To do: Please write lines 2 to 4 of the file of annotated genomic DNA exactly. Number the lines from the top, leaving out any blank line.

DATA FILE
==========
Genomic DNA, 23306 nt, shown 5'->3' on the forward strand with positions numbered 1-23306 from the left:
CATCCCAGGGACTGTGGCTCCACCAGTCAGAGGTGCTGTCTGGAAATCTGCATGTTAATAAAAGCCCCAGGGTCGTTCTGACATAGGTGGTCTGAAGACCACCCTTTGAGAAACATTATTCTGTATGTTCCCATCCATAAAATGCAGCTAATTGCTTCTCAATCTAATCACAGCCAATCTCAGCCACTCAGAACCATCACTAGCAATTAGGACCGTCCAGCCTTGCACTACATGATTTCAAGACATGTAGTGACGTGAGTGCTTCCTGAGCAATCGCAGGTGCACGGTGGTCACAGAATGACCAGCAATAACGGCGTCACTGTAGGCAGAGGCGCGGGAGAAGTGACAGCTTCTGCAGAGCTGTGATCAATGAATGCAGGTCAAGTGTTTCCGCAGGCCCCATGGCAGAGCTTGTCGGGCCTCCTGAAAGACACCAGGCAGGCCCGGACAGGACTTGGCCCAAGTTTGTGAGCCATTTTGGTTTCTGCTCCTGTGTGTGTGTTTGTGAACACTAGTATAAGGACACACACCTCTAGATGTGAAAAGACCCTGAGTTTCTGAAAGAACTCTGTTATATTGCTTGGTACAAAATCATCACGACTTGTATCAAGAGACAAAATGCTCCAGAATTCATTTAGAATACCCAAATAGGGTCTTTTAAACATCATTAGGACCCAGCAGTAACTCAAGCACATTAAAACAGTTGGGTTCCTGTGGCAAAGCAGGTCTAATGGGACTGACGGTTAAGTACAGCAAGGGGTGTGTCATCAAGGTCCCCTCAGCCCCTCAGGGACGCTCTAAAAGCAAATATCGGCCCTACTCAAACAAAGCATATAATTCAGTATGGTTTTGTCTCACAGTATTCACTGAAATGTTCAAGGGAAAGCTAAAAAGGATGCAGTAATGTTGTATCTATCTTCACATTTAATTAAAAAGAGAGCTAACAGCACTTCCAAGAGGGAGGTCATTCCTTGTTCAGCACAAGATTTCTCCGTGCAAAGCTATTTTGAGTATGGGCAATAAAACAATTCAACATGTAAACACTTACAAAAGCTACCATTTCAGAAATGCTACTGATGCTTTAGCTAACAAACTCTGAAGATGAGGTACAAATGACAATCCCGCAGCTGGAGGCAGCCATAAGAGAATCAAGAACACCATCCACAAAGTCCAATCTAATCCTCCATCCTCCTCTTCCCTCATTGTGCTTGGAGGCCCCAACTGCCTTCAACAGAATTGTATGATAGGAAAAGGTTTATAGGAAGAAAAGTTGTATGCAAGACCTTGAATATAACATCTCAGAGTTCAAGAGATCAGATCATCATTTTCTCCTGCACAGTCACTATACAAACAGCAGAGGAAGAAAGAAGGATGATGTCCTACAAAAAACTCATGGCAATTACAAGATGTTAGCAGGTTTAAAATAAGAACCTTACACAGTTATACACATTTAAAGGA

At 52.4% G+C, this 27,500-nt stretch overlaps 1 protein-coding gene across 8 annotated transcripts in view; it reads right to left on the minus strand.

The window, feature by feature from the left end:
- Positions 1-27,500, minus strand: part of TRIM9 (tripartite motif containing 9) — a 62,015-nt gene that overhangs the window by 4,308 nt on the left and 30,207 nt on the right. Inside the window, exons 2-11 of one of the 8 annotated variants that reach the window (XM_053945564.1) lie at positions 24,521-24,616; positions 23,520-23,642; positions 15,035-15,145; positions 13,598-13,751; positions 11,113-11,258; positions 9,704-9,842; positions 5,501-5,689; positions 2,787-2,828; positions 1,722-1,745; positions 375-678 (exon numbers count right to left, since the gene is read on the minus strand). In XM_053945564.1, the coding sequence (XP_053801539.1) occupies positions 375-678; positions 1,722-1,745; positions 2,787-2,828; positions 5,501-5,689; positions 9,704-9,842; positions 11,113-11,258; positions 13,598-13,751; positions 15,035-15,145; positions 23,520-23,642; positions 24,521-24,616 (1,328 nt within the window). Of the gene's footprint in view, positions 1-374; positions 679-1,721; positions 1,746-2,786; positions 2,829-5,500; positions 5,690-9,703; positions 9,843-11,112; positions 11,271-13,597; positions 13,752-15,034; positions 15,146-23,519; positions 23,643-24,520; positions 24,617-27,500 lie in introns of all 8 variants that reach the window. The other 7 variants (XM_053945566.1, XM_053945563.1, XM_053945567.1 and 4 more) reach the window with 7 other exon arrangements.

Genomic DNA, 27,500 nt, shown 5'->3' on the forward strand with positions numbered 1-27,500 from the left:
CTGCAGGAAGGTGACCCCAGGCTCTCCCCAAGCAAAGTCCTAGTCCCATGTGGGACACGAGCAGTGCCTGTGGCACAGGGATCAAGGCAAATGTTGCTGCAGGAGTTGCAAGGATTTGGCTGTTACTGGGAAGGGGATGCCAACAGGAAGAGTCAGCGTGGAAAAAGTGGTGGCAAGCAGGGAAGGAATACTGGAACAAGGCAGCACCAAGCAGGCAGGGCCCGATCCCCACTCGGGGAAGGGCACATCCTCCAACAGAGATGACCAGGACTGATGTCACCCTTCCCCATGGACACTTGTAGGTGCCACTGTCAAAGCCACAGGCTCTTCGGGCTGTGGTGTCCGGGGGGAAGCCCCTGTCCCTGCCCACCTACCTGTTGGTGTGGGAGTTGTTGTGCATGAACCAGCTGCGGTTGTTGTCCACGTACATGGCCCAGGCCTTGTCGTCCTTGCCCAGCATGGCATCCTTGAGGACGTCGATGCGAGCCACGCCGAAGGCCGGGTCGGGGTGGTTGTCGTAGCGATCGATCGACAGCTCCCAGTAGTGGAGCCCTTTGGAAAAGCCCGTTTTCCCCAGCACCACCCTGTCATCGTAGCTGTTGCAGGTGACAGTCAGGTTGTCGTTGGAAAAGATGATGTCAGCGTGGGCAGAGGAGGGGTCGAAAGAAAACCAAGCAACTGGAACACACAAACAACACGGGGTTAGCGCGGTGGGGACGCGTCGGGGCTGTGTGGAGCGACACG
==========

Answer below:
CATCCCAGGGACTGTGGCTCCACCAGTCAGAGGTGCTGTCTGGAAATCTGCATGTTAATAAAAGCCCCAGGGTCGTTCTGACATAGGTGGTCTGAAGACCACCCTTTGAGAAACATTATTCTGTATGTTCCCATCCATAAAATGCAGCTAATTGCTTCTCAATCTAATCACAGCCAATCTCAGCCACTCAGAACCATCACTAGCAATTAGGACCGTCCAGCCTTGCACTACATGATTTCAAGACATGTAGTGACGTGAGTGCTTCCTGAGCAATCGCAGGTGCACGGTGGTCACAGAATGACCAGCAATAACGGCGTCACTGTAGGCAGAGGCGCGGGAGAAGTGACAGCTTCTGCAGAGCTGTGATCAATGAATGCAGGTCAAGTGTTTCCGCAGGCCCCATGGCAGAGCTTGTCGGGCCTCCTGAAAGACACCAGGCAGGCCCGGACAGGACTTGGCCCAAGTTTGTGAGCCATTTTGGTTTCTGCTCCTGTGTGTGTGTTTGTGAACACTAGTATAAGGACACACACCTCTAGATGTGAAAAGACCCTGAGTTTCTGAAAGAACTCTGTTATATTGCTTGGTACAAAATCATCACGACTTGTATCAAGAGACAAAATGCTCCAGAATTCATTTAGAATACCCAAATAGGGTCTTTTAAACATCATTAGGACCCAGCAGTAACTCAAGCACATTAAAACAGTTGGGTTCCTGTGGCAAAGCAGGTCTAATGGGACTGACGGTTAAGTACAGCAAGGGGTGTGTCATCAAGGTCCCCTCAGCCCCTCAGGGACGCTCTAAAAGCAAATATCGGCCCTACTCAAACAAAGCATATAATTCAGTATGGTTTTGTCTCACAGTATTCACTGAAATGTTCAAGGGAAAGCTAAAAAGGATGCAGTAATGTTGTATCTATCTTCACATTTAATTAAAAAGAGAGCTAACAGCACTTCCAAGAGGGAGGTCATTCCTTGTTCAGCACAAGATTTCTCCGTGCAAAGCTATTTTGAGTATGGGCAATAAAACAATTCAACATGTAAACACTTACAAAAGCTACCATTTCAGAAATGCTACTGATGCTTTAGCTAACAAACTCTGAAGATGAGGTACAAATGACAATCCCGCAGCTGGAGGCAGCCATAAGAGAATCAAGAACACCATCCACAAAGTCCAATCTAATCCTCCATCCTCCTCTTCCCTCATTGTGCTTGGAGGCCCCAACTGCCTTCAACAGAATTGTATGATAGGAAAAGGTTTATAGGAAGAAAAGTTGTATGCAAGACCTTGAATATAACATCTCAGAGTTCAAGAGATCAGATCATCATTTTCTCCTGCACAGTCACTATACAAACAGCAGAGGAAGAAAGAAGGATGATGTCCTACAAAAAACTCATGGCAATTACAAGATGTTAGCAGGTTTAAAATAAGAACCTTACACAGTTATACACATTTAAAGGA

At 52.4% G+C, this 27,500-nt stretch overlaps 1 protein-coding gene across 8 annotated transcripts in view; it reads right to left on the minus strand.

The window, feature by feature from the left end: